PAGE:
BACKGROUND: Schools have long been viewed as a good setting in which to encourage healthy lifestyles amongst children, and schools in many countries aspire to more comprehensive, integrated approaches to health promotion. Recent reviews have identified evidence of the effects of school health promotion on children’s and young people’s health. However, understanding of how such programmes can be implemented in schools is more limited. METHODS: We conducted a realist review to identify the conditions and actions which lead to the successful implementation of health promotion programmes in schools. We used the international literature to develop programme theories which were then tested using evaluations of school health promotion programmes conducted in the United Kingdom (UK). Iterative searching and screening was conducted to identify sources and clear criteria applied for appraisal of included sources. A review advisory group comprising educational and public health practitioners, commissioners, and academics was established at the outset. RESULTS: In consultation with the review advisory group, we developed four programme theories (preparing for implementation, initial implementation, embedding into routine practice, adaptation and evolution); these were then refined using the UK evaluations in the review. This enabled us to identify transferable mechanisms and enabling and constraining contexts and investigate how the operation of mechanisms differed in different contexts. We also identified steps that should be taken at a senior level in relation to preparing for implementation (which revolved around negotiation about programme delivery) and initial implementation (which centred on facilitation, support, and reciprocity-the latter for both programme deliverers and pupils). However, the depth and rigour of evidence concerning embedding into routine practice and adaptation and evolution was limited. CONCLUSIONS: Our findings provide guidance for the design, implementation, and evaluation of health promotion in schools and identify the areas where further research is needed.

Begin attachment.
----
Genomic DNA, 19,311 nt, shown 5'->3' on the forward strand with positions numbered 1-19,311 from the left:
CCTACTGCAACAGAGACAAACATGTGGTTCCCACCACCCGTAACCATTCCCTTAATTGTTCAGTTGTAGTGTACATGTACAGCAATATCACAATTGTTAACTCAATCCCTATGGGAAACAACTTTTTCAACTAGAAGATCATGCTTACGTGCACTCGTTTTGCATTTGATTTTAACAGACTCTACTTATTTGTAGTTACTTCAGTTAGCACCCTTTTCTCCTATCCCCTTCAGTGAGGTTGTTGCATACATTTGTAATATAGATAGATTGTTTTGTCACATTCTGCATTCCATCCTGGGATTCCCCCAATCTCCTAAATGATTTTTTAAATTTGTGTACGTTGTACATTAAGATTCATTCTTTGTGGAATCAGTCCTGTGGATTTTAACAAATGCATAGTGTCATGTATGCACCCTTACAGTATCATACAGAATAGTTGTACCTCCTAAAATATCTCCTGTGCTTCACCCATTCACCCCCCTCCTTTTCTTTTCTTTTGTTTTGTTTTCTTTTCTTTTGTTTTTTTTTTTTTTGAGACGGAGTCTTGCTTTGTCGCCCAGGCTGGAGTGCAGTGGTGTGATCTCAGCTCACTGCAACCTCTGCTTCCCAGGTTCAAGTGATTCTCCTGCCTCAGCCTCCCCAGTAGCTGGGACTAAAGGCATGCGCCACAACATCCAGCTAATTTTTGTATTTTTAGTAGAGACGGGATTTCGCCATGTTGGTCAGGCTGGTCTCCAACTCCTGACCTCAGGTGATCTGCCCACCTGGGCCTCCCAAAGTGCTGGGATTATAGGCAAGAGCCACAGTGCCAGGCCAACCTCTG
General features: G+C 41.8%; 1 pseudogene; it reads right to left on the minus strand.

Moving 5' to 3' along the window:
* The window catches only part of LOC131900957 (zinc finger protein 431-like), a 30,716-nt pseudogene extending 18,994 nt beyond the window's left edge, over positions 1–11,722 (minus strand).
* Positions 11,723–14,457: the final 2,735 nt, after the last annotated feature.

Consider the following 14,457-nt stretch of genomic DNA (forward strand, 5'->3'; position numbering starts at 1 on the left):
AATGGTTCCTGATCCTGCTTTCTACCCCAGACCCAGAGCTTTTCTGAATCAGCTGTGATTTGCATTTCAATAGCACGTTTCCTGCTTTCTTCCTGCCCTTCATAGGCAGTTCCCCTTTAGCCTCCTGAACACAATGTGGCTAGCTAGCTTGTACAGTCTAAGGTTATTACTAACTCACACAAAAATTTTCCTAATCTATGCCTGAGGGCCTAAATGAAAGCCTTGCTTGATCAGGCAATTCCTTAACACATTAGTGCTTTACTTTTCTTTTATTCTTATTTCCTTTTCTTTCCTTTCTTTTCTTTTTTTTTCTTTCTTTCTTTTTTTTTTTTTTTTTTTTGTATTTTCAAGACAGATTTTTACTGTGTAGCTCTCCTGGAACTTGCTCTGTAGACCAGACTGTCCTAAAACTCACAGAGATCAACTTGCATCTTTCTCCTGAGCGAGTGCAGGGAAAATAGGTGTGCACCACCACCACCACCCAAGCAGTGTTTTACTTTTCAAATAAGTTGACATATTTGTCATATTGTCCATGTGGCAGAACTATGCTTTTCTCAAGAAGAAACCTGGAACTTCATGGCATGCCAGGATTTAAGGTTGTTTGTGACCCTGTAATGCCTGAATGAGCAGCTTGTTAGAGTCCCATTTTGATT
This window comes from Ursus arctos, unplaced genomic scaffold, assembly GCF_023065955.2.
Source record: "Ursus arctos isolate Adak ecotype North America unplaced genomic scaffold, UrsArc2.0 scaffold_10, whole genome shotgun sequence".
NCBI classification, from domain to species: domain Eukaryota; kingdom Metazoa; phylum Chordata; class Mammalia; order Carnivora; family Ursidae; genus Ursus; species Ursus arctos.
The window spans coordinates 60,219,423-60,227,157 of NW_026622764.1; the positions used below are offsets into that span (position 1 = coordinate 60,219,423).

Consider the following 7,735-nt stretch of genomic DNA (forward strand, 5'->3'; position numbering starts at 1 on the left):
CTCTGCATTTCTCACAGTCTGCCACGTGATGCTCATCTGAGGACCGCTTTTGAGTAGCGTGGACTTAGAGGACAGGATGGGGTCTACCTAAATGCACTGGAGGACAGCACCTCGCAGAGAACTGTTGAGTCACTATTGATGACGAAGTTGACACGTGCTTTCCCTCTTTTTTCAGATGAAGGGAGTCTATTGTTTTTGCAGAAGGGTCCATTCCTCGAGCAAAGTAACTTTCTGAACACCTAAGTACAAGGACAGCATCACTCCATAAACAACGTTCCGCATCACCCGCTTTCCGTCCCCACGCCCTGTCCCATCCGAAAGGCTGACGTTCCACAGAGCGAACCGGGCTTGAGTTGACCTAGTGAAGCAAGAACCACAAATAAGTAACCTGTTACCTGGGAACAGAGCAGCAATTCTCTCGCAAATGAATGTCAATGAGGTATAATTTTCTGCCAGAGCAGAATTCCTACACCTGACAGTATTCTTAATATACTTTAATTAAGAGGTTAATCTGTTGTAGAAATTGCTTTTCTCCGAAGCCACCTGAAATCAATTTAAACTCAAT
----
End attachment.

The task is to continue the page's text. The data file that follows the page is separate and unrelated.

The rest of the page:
Salter, K. L. and A. Kothari (2014). “Using realist evaluation to open the black box of knowledge translation: a state-of-the-art review.” Implement Sci 9(1): 115.